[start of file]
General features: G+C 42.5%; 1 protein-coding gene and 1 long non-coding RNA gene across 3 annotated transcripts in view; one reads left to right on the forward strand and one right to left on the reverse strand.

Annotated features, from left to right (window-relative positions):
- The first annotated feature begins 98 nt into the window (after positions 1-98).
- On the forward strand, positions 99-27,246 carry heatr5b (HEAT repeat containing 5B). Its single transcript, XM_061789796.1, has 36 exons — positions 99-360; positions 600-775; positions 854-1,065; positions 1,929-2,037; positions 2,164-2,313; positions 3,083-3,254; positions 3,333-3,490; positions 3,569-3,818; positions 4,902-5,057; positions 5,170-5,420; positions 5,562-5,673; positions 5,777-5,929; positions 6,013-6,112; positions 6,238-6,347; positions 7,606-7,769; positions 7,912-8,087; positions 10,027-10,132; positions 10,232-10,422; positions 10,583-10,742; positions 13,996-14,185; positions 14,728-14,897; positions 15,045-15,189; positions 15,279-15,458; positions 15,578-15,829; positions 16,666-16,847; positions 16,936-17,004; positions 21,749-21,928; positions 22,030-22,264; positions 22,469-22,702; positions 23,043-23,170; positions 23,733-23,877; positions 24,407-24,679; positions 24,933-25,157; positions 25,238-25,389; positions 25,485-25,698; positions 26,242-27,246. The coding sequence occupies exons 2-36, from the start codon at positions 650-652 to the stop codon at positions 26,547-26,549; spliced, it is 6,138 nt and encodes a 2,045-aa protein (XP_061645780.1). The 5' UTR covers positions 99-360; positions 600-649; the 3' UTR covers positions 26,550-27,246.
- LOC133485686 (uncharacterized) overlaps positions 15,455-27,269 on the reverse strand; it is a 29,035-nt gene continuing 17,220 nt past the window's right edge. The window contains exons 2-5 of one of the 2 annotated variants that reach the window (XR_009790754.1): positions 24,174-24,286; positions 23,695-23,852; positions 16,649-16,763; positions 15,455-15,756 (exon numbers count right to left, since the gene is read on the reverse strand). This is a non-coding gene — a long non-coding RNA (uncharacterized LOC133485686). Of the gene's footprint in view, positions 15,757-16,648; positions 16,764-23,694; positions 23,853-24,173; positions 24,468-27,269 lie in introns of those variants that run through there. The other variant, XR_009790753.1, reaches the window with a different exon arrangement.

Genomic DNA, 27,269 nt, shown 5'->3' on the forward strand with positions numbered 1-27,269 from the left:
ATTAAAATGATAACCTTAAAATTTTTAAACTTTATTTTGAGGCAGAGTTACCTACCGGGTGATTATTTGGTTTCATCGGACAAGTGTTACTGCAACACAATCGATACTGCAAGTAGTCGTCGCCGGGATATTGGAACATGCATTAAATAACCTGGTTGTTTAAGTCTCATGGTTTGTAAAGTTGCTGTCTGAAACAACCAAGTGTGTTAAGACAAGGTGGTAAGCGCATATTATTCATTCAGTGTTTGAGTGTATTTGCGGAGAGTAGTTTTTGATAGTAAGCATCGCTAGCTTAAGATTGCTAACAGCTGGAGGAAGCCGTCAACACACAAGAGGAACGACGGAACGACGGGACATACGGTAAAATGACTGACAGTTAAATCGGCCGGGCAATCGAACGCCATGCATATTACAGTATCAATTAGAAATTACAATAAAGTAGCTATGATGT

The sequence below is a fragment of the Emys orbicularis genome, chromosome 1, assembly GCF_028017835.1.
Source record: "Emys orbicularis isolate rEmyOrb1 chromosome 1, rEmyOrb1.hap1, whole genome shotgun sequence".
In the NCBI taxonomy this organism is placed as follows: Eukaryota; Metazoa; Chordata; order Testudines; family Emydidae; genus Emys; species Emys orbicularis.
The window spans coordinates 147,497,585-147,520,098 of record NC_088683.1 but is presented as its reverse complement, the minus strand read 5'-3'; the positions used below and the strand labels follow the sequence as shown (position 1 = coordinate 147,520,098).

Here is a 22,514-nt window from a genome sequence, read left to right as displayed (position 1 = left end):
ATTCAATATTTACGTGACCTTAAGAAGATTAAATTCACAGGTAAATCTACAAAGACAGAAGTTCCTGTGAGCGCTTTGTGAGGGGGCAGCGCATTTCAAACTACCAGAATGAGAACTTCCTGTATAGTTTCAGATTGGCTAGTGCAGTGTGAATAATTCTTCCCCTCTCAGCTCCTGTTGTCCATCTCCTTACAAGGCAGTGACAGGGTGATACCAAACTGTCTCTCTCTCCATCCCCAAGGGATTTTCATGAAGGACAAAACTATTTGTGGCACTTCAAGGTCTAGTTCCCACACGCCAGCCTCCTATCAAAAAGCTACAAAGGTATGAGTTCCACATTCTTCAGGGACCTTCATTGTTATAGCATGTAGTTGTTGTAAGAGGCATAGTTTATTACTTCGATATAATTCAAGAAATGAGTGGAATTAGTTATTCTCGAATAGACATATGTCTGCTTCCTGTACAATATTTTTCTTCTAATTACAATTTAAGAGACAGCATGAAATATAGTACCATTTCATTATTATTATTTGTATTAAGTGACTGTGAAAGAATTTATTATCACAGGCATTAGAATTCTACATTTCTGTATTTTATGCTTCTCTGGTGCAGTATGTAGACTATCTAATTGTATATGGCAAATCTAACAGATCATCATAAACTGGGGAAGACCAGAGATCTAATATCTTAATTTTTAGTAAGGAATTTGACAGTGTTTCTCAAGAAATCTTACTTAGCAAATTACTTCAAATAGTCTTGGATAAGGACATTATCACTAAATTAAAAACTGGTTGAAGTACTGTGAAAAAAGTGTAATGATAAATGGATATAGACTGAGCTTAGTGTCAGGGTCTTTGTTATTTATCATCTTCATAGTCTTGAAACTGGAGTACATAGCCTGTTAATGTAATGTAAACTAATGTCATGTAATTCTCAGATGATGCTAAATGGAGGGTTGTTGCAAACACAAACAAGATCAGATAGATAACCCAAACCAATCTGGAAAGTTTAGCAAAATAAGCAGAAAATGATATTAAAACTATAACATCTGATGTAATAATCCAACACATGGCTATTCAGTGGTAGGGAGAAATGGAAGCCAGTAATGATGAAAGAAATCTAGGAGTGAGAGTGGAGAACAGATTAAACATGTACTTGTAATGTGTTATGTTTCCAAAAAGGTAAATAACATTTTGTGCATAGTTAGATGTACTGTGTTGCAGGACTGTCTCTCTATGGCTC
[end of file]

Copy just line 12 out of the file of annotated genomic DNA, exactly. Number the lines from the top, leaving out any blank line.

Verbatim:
Here is a 22,514-nt window from a genome sequence, read left to right as displayed (position 1 = left end):